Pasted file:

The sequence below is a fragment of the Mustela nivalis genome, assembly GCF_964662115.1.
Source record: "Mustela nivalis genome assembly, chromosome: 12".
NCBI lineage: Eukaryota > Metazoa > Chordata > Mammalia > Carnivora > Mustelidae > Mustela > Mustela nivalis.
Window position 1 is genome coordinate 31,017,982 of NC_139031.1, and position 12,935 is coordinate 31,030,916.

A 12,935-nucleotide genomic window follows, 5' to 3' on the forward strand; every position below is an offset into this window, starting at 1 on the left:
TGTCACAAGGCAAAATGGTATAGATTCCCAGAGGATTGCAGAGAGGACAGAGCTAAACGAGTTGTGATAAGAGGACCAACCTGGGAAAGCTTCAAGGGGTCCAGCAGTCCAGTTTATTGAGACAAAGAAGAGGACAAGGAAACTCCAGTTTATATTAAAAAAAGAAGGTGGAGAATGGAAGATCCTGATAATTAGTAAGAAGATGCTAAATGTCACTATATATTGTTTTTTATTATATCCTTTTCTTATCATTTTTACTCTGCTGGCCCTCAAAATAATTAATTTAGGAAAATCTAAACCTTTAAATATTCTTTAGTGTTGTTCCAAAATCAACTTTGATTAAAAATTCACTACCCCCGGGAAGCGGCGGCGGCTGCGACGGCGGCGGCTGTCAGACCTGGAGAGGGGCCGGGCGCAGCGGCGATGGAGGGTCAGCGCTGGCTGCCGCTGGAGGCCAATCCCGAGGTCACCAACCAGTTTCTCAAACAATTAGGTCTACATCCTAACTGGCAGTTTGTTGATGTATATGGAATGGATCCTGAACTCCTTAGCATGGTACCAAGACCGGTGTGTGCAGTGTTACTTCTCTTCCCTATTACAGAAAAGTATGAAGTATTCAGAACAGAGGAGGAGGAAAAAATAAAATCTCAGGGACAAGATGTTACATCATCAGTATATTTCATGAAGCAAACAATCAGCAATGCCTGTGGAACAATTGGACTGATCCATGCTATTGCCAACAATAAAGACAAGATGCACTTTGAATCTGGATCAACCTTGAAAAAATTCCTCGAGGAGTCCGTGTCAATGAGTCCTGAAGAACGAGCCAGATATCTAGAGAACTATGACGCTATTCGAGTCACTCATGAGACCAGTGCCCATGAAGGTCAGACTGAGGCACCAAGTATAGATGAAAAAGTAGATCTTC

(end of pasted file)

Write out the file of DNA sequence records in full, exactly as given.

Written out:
The sequence below is a fragment of the Mustela nivalis genome, assembly GCF_964662115.1.
Source record: "Mustela nivalis genome assembly, chromosome: 12".
NCBI lineage: Eukaryota > Metazoa > Chordata > Mammalia > Carnivora > Mustelidae > Mustela > Mustela nivalis.
Window position 1 is genome coordinate 31,017,982 of NC_139031.1, and position 12,935 is coordinate 31,030,916.

A 12,935-nucleotide genomic window follows, 5' to 3' on the forward strand; every position below is an offset into this window, starting at 1 on the left:
TGTCACAAGGCAAAATGGTATAGATTCCCAGAGGATTGCAGAGAGGACAGAGCTAAACGAGTTGTGATAAGAGGACCAACCTGGGAAAGCTTCAAGGGGTCCAGCAGTCCAGTTTATTGAGACAAAGAAGAGGACAAGGAAACTCCAGTTTATATTAAAAAAAGAAGGTGGAGAATGGAAGATCCTGATAATTAGTAAGAAGATGCTAAATGTCACTATATATTGTTTTTTATTATATCCTTTTCTTATCATTTTTACTCTGCTGGCCCTCAAAATAATTAATTTAGGAAAATCTAAACCTTTAAATATTCTTTAGTGTTGTTCCAAAATCAACTTTGATTAAAAATTCACTACCCCCGGGAAGCGGCGGCGGCTGCGACGGCGGCGGCTGTCAGACCTGGAGAGGGGCCGGGCGCAGCGGCGATGGAGGGTCAGCGCTGGCTGCCGCTGGAGGCCAATCCCGAGGTCACCAACCAGTTTCTCAAACAATTAGGTCTACATCCTAACTGGCAGTTTGTTGATGTATATGGAATGGATCCTGAACTCCTTAGCATGGTACCAAGACCGGTGTGTGCAGTGTTACTTCTCTTCCCTATTACAGAAAAGTATGAAGTATTCAGAACAGAGGAGGAGGAAAAAATAAAATCTCAGGGACAAGATGTTACATCATCAGTATATTTCATGAAGCAAACAATCAGCAATGCCTGTGGAACAATTGGACTGATCCATGCTATTGCCAACAATAAAGACAAGATGCACTTTGAATCTGGATCAACCTTGAAAAAATTCCTCGAGGAGTCCGTGTCAATGAGTCCTGAAGAACGAGCCAGATATCTAGAGAACTATGACGCTATTCGAGTCACTCATGAGACCAGTGCCCATGAAGGTCAGACTGAGGCACCAAGTATAGATGAAAAAGTAGATCTTC